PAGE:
Energy Independence and Security Act of 2007: Random Observations from Cafe to Smart Grids to Pool and Spa Safety

Michael Giberson

At Common Tragedies, Rich Sweeney observed that “Pool and spa safety makes it into the energy bill,” but “renewable portfolio standards and increased oil taxes didn’t.”

According to the preamble of the proposed “Energy Independence and Security Act of 2007,” it is intended (among other things) to “move the United States toward greater energy independence and security.” Admittedly, the bill’s Title XIV pool and spa safety provisions won’t do much about energy independence or security, but then I’d make the same claim about the Title I changes to the Corporate Average Fuel Economy standards.

Smart grid enthusiasts may be more interested in the proposed Title XIII, which would declare it to be the policy of the United States to support the modernization of the Nation’s electricity transmission and distribution grid, and calls for the deployment of government reports, task forces, government-sponsored research and state-level policy reviews.

Proposed Sec. 1308 of Title XIII is potentially exciting, calling for an examination of laws and regulations “affecting the siting of privately owned electric wires on and across public rights of way.” Advocates for increased use of combined heat and power projects have long found restrictions on private wires to be among the legal barriers to greater use of the technology. Shining a little light on existing law, even through means of a government report, is a small step in the right direction.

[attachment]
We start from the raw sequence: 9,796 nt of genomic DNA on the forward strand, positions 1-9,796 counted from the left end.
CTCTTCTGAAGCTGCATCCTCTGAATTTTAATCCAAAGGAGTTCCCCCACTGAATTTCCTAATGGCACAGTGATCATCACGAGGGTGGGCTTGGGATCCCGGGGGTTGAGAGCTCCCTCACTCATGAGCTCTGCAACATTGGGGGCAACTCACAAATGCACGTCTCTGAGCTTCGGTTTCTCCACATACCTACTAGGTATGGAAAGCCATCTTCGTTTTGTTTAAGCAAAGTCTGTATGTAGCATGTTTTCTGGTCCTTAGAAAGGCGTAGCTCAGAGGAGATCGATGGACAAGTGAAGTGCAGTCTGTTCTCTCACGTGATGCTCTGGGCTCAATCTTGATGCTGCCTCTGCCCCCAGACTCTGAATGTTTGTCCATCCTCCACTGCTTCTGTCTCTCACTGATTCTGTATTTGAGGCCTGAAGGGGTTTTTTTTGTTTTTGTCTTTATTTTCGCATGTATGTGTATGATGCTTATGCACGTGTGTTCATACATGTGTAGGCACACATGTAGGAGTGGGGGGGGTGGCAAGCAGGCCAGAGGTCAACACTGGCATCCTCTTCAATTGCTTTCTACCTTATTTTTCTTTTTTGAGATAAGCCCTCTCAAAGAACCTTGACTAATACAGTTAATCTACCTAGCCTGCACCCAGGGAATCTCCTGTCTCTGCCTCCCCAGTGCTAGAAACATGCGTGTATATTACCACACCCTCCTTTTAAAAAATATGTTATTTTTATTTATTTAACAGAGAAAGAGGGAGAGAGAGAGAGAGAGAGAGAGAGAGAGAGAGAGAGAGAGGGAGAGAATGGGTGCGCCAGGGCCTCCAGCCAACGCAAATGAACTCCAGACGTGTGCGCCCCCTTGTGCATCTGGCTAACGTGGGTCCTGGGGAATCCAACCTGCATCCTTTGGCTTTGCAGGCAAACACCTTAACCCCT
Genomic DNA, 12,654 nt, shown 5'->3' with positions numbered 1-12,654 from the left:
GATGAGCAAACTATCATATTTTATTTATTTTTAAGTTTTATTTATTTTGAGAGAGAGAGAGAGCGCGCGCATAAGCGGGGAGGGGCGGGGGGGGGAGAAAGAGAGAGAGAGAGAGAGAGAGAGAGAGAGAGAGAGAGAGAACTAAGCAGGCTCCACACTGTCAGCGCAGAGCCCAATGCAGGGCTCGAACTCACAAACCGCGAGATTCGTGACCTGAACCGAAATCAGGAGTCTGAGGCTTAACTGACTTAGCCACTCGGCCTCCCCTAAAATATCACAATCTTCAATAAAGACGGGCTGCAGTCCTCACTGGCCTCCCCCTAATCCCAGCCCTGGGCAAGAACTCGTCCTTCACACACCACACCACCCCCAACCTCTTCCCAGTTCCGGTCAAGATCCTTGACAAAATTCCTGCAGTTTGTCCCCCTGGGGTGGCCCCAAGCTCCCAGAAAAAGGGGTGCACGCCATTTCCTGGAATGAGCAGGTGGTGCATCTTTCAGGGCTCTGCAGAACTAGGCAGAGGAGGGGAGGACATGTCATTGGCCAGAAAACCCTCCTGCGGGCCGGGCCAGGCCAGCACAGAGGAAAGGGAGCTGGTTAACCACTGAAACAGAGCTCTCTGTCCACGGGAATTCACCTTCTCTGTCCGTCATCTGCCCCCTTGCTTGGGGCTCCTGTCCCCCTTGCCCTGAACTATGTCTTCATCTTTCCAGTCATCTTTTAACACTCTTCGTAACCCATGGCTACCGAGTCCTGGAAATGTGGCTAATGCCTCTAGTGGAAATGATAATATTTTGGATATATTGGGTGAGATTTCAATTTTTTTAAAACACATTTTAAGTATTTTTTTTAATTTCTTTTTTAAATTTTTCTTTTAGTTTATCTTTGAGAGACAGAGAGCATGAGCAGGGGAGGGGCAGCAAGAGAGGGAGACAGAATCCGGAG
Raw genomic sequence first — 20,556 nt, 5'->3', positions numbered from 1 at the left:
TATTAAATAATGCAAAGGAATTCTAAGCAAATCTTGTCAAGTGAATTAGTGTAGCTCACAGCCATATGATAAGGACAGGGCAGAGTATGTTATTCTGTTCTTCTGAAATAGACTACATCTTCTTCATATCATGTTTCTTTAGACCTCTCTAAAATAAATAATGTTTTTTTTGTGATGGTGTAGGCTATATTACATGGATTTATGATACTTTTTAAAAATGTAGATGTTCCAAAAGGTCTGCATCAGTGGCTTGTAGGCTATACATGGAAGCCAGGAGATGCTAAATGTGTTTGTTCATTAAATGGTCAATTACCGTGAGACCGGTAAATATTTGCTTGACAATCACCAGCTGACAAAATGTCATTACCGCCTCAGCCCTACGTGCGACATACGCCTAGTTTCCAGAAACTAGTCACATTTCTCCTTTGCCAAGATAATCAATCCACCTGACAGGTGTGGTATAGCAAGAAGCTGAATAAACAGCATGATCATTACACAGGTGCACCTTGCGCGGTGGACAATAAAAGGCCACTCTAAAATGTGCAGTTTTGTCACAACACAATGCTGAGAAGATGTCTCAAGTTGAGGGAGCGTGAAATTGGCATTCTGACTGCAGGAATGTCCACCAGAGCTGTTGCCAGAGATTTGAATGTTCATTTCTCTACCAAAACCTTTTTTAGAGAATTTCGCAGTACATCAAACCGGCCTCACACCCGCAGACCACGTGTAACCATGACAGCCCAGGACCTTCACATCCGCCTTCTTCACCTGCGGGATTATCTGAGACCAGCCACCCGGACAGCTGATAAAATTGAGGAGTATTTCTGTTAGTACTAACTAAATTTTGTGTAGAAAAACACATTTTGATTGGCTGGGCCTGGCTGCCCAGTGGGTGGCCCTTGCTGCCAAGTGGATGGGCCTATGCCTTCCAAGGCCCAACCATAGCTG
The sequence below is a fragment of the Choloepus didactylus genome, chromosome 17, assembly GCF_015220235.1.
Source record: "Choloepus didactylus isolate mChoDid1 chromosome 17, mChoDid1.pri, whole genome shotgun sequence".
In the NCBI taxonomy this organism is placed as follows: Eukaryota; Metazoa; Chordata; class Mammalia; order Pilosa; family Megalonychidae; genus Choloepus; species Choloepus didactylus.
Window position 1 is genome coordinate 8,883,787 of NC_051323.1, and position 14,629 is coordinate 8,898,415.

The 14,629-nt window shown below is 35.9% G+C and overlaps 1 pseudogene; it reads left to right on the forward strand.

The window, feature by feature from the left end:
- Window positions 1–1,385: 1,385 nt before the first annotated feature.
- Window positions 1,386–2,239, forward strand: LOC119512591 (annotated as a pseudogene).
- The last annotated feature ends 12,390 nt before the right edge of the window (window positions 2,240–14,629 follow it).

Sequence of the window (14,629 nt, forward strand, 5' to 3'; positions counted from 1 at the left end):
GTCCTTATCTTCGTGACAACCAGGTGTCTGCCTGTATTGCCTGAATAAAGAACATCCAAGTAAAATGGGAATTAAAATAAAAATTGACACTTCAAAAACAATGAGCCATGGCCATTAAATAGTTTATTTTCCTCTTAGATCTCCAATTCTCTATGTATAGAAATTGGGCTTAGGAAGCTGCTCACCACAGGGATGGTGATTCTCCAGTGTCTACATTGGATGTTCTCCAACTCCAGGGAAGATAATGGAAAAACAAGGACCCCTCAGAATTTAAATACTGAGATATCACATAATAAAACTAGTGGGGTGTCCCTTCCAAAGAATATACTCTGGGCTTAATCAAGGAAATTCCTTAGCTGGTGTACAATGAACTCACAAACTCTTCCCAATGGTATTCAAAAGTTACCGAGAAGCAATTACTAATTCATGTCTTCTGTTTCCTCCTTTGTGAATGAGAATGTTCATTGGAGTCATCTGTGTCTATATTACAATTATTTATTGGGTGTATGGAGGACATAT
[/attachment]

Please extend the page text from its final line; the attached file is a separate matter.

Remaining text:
2 thoughts on “Energy Independence and Security Act of 2007: Random Observations from Cafe to Smart Grids to Pool and Spa Safety

  1. Our Congress is composed of past masters and mistresses of the art of “beginning vast programs with half-vast ideas.”

    I suspect the proposed “Energy Independence and Security Act of 2007” may be far less than half-vast.

  2. Our Congress is composed of past masters and mistresses of the art of “beginning vast programs with half-vast ideas.”

    I suspect the proposed “Energy Independence and Security Act of 2007” may be far less than half-vast.

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